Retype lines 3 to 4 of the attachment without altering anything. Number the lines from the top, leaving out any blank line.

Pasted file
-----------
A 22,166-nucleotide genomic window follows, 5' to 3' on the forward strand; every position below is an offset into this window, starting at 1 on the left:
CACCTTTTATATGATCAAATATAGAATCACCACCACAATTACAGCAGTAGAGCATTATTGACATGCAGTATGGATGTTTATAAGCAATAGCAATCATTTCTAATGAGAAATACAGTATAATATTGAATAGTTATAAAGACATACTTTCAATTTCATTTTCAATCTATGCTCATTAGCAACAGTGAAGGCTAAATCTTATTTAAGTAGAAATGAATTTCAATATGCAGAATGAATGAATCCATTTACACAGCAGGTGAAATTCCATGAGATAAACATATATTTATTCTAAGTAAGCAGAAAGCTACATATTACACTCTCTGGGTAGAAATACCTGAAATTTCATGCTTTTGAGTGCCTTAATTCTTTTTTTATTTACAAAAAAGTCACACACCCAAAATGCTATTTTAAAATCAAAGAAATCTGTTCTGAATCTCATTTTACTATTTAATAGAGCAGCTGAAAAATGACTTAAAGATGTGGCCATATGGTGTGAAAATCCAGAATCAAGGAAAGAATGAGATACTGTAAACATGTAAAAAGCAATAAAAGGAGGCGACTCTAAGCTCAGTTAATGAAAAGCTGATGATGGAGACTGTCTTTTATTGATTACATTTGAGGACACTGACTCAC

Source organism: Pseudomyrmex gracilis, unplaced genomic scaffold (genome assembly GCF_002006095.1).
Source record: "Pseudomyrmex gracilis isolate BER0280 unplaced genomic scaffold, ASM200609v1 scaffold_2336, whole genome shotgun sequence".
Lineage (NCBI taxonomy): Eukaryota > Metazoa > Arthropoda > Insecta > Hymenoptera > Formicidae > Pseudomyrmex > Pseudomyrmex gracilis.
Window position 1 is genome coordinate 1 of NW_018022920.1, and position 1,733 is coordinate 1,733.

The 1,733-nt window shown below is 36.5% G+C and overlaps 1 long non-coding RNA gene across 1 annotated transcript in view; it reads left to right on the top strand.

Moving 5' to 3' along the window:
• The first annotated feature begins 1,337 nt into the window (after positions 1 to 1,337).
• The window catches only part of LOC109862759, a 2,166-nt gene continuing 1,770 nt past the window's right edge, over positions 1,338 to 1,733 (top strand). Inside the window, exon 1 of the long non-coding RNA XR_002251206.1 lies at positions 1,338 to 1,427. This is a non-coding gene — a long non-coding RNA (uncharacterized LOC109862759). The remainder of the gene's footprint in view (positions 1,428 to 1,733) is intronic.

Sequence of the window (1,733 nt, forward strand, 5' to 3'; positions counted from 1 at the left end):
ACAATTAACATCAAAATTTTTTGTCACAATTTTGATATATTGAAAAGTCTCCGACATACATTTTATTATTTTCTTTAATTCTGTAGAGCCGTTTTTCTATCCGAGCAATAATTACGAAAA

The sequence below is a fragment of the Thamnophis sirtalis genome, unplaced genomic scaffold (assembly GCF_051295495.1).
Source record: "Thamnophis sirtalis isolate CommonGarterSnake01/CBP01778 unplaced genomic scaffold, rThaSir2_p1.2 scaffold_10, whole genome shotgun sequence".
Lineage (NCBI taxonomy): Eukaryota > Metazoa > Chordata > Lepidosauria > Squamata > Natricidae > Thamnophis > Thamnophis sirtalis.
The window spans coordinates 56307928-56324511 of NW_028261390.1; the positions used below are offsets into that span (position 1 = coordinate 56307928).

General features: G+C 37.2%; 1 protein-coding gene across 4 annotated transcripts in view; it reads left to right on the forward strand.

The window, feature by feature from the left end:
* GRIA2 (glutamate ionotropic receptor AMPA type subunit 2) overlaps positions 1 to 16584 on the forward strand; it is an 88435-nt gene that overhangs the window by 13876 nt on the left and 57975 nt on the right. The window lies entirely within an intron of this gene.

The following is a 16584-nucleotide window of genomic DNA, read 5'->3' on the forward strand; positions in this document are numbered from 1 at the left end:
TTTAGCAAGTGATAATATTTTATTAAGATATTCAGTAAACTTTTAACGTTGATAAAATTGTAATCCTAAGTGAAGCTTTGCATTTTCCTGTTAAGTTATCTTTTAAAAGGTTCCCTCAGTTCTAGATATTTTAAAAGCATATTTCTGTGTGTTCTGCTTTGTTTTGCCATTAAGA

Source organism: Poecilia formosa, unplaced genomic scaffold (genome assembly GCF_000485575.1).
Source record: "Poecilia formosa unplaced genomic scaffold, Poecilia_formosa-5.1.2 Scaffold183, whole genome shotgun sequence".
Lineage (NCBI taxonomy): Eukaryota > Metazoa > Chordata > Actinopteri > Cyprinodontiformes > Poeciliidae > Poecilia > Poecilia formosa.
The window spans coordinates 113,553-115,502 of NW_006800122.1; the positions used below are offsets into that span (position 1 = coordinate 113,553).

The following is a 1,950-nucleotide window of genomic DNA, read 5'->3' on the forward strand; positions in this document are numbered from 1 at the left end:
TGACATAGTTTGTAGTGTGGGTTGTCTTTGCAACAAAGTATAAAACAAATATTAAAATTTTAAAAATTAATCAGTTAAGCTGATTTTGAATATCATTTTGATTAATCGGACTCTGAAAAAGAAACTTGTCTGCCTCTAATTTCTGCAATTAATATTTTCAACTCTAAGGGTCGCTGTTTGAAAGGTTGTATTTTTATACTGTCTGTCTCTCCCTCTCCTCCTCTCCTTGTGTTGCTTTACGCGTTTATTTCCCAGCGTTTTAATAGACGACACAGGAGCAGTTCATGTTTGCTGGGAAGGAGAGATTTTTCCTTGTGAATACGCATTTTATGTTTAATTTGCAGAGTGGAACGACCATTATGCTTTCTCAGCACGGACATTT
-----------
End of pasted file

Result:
Source organism: Pseudomyrmex gracilis, unplaced genomic scaffold (genome assembly GCF_002006095.1).
Source record: "Pseudomyrmex gracilis isolate BER0280 unplaced genomic scaffold, ASM200609v1 scaffold_2336, whole genome shotgun sequence".